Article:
WASHINGTON – Sen. Paul Sarbanes is fond of telling a yarn about how the word “idiot” came from the Greek “idiotes,” or a person whose only concern is for himself.
While he might be embellishing a tad — according to Merriam-Webster’s Dictionary, “Idiotes” describes “one in a private station; a layman; an ignorant person” — the story’s implications about public service stuck with his oldest son.
And so John Sarbanes, 44, the Democratic candidate for Maryland’s 3rd Congressional District, has spent much his life — er — trying not to be an idiot.
So far, so good.
Since graduating from Harvard Law School in 1988, Sarbanes, who lives in Towson with his wife, Dina Sarbanes, and their three children, has tunneled into education reform, health care, public advocacy and, most recently, politics.
Sarbanes, chairman of the health care law practice at the Baltimore law firm Venable, Baetjer and Howard LLP, says he’s always had an affinity for politics, but his calling to public service — not necessarily public office — inspired his career decisions.
“When you grow up in a political family, you don’t plan on political fortune; you do the best you can to be engaged. An opportunity may come or it may not, but either way, I wanted to be engaged in public policy issues,” says Sarbanes.
He’s put that into practice representing non-profit hospitals and senior-living providers for the past 16 years and in his recent seven-year stint as a liaison to Baltimore City Public Schools for Superintendent Nancy S. Grasmick.
“I think the things I’ve been involved in have prepared me very well to do the job I’m seeking. But that doesn’t mean I did them because I was seeking the job,” Sarbanes says.
His political opportunity arrived last year when Rep. Ben Cardin freed the 3rd District seat with his bid to replace Sarbanes’ father, who is retiring this year.
“I was surprised when he asked me whether I thought it was a good idea for him to run,” said Warren W. Hamel, a Venable partner who met Sarbanes in the late 1970s at Princeton University. “I really never had the view that he was especially interested in running for office. But at another level, it makes perfect sense.”
Hamel, a former federal prosecutor, enthusiastically supported Sarbanes’ decision, and in August 2005 Sarbanes asked him to be the chairman of his campaign.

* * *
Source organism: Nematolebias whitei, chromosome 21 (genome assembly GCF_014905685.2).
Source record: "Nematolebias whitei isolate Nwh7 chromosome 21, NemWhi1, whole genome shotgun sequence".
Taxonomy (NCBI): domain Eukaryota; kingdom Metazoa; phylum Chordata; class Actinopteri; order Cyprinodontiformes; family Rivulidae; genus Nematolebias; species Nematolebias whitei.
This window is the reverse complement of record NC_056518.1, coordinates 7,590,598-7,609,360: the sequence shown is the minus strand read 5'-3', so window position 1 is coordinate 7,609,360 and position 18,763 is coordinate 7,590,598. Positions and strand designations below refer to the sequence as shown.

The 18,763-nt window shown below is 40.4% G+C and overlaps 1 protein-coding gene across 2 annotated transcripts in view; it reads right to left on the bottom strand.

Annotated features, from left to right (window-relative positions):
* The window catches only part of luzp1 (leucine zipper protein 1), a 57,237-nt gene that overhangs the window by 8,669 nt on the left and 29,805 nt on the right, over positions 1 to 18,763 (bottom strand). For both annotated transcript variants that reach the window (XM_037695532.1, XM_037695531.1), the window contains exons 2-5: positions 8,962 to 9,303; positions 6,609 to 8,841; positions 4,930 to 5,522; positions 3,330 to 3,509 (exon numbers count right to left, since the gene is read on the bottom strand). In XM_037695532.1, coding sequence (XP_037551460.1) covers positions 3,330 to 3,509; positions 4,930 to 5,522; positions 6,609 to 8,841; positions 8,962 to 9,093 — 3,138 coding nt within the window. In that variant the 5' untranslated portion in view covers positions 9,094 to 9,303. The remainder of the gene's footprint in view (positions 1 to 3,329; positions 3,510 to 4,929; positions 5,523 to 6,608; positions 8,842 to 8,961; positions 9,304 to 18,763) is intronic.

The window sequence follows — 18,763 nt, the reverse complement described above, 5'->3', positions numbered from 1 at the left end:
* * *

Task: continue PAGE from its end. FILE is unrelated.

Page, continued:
“He has an awful lot of what his father has: that is integrity, honesty and thoughtfulness,” Hamel said. “And he really has the fire in the belly. He’s angry about the direction in which this country is headed.”
Sen. Paul Sarbanes represented the 3rd District — a paint splatter on the map that drips into parts of Baltimore, Howard and Anne Arundel counties, as well as Baltimore City — for three terms before shifting to the Senate in 1977.
The family name, and the gravitas it presumably affords, was a peg for criticism during the eight-way primary, and now, as the general election nears.
The other man seeking the job, Annapolis-businessman John White, also a first-time candidate, has said he’s “running against a name,” portraying Sarbanes as privileged and out-of-touch with the district.
Sarbanes’ friends and co-workers, though, say his name has been irrelevant to his professional successes.
Jennifer Pelton, development director at the Pubic Justice Center, an advocacy group that offers legal services in Maryland and around the Mid-Atlantic region, says Sarbanes might as well have “been a Smith” during the 15 years he sat on the center’s board.
“He was a very successful fundraiser because of his commitment to the issues we represent — not because his last name is Sarbanes,” says Pelton. “He’s a visionary in a way that he can think big and also see the impact that his work has on other people, and I think that’s a rare gift.”
Sarbanes brushes aside his opponent’s criticisms that he’s hitching a ride on his father’s name.
“I feel like you could be defensive if you didn’t have confidence in your ability, but if you’ve been slogging away in the trenches like I have for 18 years, it’s like, whatever,” Sarbanes says. “If (voters) see my professional experience, and attach the name to that, and it makes them feel more comfortable, that’s great.”
As to his upbringing, Sarbanes is the first to admit he’s been fortunate. Reared in Baltimore with his younger brother and sister, Sarbanes, like his father, graduated from Princeton University in 1984, and then studied law and politics in Greece for a year on a Fulbright Scholarship before starting in on his law degree at Harvard.
“I’ve had wonderful opportunities, but I’ve never taken them for granted,” Sarbanes says. “I only have to skip one generation back to the time when the story of the Sarbanes was of immigrants who came over here and had nothing.”
But skip forward again to the inaugurations, to meeting Vice President Hubert H. Humphrey as a 13-year-old, to seeing your dad’s name in the newspapers day after day — “You have a sense that part of the commitment (of being part of a political family) is being out in the public and projecting out into the public, and that’s obviously a different kind of life,” Sarbanes says.
His daughter, Stephanie, 15, and two sons, Nico, 13, and Leo, 8, might soon have a taste of such a life.
When Sarbanes lived with his parents, his father used to commute home every night, one of the advantages of working close to home, says Sarbanes.
But if anything gives him pause about politics, it’s this caveat the elder Sarbanes volunteered years ago: “He once said that you only have enough private time to spend either on your family or on your friends, so you have to choose, and he chose the family — and that’s certainly my impulse too.”